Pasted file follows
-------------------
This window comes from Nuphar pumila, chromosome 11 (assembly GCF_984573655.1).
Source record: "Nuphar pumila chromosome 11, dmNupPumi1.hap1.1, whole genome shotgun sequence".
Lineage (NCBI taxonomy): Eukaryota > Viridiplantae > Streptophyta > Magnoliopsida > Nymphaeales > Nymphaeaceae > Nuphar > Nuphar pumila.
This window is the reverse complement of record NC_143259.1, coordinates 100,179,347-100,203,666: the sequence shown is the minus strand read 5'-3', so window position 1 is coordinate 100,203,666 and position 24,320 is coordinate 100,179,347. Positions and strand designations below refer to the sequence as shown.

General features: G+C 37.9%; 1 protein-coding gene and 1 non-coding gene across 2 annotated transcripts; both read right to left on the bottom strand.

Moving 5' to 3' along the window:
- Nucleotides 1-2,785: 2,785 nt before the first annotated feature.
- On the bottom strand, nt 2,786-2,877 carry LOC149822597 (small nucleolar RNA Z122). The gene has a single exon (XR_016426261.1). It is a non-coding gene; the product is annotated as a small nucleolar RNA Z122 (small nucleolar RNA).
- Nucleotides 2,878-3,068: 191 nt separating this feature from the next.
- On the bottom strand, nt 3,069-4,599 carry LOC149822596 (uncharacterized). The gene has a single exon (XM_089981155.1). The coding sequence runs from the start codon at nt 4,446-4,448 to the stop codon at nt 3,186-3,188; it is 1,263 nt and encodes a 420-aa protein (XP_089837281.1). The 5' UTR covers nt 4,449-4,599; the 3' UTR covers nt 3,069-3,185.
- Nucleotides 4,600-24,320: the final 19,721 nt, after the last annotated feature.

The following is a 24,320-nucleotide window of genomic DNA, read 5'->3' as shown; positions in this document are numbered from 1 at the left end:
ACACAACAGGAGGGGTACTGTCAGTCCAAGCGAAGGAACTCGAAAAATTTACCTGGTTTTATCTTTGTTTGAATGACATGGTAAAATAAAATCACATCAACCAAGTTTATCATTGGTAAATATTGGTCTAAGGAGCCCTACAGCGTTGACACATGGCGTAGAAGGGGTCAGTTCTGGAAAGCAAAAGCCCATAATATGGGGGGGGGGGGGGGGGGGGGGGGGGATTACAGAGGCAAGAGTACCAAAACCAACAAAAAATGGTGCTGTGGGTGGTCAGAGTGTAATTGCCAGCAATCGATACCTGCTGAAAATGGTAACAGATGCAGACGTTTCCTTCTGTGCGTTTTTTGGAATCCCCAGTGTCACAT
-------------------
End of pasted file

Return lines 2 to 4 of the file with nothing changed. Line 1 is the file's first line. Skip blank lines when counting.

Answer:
Source record: "Nuphar pumila chromosome 11, dmNupPumi1.hap1.1, whole genome shotgun sequence".
Lineage (NCBI taxonomy): Eukaryota > Viridiplantae > Streptophyta > Magnoliopsida > Nymphaeales > Nymphaeaceae > Nuphar > Nuphar pumila.
This window is the reverse complement of record NC_143259.1, coordinates 100,179,347-100,203,666: the sequence shown is the minus strand read 5'-3', so window position 1 is coordinate 100,203,666 and position 24,320 is coordinate 100,179,347. Positions and strand designations below refer to the sequence as shown.